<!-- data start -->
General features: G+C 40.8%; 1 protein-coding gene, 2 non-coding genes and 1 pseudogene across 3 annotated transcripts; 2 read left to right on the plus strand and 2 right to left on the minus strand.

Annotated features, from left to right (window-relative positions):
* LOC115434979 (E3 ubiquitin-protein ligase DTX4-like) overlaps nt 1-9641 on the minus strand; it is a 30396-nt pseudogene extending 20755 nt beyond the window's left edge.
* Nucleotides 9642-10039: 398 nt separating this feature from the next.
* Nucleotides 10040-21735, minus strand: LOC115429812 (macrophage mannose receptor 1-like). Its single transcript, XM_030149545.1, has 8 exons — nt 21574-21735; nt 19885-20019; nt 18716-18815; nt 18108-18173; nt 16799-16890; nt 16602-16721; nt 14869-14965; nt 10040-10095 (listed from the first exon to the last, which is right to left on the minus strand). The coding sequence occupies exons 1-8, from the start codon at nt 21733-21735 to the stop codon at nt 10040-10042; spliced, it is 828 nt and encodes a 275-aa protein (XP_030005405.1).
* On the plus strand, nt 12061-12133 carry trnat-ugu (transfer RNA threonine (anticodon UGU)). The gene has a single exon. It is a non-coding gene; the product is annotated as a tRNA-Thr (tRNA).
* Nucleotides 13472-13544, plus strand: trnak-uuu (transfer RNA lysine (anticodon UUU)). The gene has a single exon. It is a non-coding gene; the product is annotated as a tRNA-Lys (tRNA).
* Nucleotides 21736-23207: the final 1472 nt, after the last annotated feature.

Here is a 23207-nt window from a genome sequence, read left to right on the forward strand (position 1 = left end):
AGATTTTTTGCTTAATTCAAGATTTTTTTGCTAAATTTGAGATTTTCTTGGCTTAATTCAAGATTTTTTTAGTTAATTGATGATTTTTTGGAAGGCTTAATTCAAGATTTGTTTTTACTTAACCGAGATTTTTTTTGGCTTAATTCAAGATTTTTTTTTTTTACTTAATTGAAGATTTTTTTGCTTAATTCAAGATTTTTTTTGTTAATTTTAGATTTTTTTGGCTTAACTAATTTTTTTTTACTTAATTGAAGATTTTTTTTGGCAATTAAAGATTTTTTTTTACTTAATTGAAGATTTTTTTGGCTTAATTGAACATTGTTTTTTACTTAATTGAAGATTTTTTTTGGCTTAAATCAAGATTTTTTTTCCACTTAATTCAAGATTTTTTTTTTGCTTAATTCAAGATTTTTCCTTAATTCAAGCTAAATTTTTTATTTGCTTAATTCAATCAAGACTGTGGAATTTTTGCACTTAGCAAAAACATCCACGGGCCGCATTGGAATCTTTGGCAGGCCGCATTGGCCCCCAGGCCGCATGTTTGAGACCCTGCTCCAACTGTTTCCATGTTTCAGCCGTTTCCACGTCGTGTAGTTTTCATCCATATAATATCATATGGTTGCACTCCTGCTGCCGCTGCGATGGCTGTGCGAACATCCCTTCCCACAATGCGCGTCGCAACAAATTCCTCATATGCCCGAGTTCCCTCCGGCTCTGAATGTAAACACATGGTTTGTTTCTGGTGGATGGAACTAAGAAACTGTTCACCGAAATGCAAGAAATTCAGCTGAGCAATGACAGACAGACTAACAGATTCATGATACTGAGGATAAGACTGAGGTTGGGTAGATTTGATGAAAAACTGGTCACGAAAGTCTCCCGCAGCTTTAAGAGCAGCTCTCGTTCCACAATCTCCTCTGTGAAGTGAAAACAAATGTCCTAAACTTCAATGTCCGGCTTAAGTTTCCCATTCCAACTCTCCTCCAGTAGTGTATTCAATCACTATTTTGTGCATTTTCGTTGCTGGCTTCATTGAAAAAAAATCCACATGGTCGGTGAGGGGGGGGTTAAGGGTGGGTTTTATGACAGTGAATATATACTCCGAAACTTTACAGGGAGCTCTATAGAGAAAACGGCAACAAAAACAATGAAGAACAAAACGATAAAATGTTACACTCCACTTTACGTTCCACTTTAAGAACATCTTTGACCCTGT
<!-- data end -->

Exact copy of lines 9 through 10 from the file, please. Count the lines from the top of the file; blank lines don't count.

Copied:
Here is a 23207-nt window from a genome sequence, read left to right on the forward strand (position 1 = left end):
AGATTTTTTGCTTAATTCAAGATTTTTTTGCTAAATTTGAGATTTTCTTGGCTTAATTCAAGATTTTTTTAGTTAATTGATGATTTTTTGGAAGGCTTAATTCAAGATTTGTTTTTACTTAACCGAGATTTTTTTTGGCTTAATTCAAGATTTTTTTTTTTTACTTAATTGAAGATTTTTTTGCTTAATTCAAGATTTTTTTTGTTAATTTTAGATTTTTTTGGCTTAACTAATTTTTTTTTACTTAATTGAAGATTTTTTTTGGCAATTAAAGATTTTTTTTTACTTAATTGAAGATTTTTTTGGCTTAATTGAACATTGTTTTTTACTTAATTGAAGATTTTTTTTGGCTTAAATCAAGATTTTTTTTCCACTTAATTCAAGATTTTTTTTTTGCTTAATTCAAGATTTTTCCTTAATTCAAGCTAAATTTTTTATTTGCTTAATTCAATCAAGACTGTGGAATTTTTGCACTTAGCAAAAACATCCACGGGCCGCATTGGAATCTTTGGCAGGCCGCATTGGCCCCCAGGCCGCATGTTTGAGACCCTGCTCCAACTGTTTCCATGTTTCAGCCGTTTCCACGTCGTGTAGTTTTCATCCATATAATATCATATGGTTGCACTCCTGCTGCCGCTGCGATGGCTGTGCGAACATCCCTTCCCACAATGCGCGTCGCAACAAATTCCTCATATGCCCGAGTTCCCTCCGGCTCTGAATGTAAACACATGGTTTGTTTCTGGTGGATGGAACTAAGAAACTGTTCACCGAAATGCAAGAAATTCAGCTGAGCAATGACAGACAGACTAACAGATTCATGATACTGAGGATAAGACTGAGGTTGGGTAGATTTGATGAAAAACTGGTCACGAAAGTCTCCCGCAGCTTTAAGAGCAGCTCTCGTTCCACAATCTCCTCTGTGAAGTGAAAACAAATGTCCTAAACTTCAATGTCCGGCTTAAGTTTCCCATTCCAACTCTCCTCCAGTAGTGTATTCAATCACTATTTTGTGCATTTTCGTTGCTGGCTTCATTGAAAAAAAATCCACATGGTCGGTGAGGGGGGGGTTAAGGGTGGGTTTTATGACAGTGAATATATACTCCGAAACTTTACAGGGAGCTCTATAGAGAAAACGGCAACAAAAACAATGAAGAACAAAACGATAAAATGTTACACTCCACTTTACGTTCCACTTTAAGAACATCTTTGACCCTGT